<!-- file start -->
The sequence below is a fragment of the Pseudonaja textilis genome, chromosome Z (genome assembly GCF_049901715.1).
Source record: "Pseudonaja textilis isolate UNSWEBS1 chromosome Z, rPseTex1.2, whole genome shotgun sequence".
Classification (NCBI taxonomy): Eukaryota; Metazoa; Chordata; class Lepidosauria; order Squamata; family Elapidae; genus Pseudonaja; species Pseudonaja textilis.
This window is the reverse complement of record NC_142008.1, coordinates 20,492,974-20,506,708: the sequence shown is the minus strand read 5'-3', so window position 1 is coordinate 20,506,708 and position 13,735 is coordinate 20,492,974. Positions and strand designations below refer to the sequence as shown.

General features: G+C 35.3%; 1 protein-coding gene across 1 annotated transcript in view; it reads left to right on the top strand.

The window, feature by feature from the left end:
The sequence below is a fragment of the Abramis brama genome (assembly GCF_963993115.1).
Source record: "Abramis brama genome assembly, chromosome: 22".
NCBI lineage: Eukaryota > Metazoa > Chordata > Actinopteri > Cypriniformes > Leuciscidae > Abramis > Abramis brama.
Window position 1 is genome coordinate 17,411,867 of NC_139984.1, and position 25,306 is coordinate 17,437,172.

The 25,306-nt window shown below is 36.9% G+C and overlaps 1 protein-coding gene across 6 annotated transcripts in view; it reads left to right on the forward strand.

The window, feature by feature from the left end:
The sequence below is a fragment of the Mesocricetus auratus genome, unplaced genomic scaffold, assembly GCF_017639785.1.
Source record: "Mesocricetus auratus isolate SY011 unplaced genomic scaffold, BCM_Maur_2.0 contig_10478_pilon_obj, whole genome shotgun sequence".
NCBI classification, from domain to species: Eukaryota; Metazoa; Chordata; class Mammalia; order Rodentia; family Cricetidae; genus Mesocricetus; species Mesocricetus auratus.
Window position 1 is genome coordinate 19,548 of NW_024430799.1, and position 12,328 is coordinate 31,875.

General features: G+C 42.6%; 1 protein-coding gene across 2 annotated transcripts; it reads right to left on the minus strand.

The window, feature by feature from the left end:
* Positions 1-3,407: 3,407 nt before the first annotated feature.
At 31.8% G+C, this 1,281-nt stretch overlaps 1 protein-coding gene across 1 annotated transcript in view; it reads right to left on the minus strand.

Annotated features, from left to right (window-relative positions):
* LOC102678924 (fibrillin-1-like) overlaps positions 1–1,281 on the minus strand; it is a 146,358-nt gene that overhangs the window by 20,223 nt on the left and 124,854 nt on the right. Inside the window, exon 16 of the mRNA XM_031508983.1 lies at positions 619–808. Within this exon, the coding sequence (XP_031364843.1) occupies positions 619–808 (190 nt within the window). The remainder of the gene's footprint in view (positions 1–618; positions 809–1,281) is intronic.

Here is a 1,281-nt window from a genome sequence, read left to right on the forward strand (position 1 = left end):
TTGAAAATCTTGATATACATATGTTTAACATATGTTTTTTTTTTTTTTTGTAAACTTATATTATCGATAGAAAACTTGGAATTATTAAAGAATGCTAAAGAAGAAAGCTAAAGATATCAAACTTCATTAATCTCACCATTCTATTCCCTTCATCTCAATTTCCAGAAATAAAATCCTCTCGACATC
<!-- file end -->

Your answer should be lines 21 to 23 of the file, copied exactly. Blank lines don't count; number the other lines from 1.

Annotated features, from left to right (window-relative positions):
* LOC102678924 (fibrillin-1-like) overlaps positions 1–1,281 on the minus strand; it is a 146,358-nt gene that overhangs the window by 20,223 nt on the left and 124,854 nt on the right. Inside the window, exon 16 of the mRNA XM_031508983.1 lies at positions 619–808. Within this exon, the coding sequence (XP_031364843.1) occupies positions 619–808 (190 nt within the window). The remainder of the gene's footprint in view (positions 1–618; positions 809–1,281) is intronic.

Here is a 1,281-nt window from a genome sequence, read left to right on the forward strand (position 1 = left end):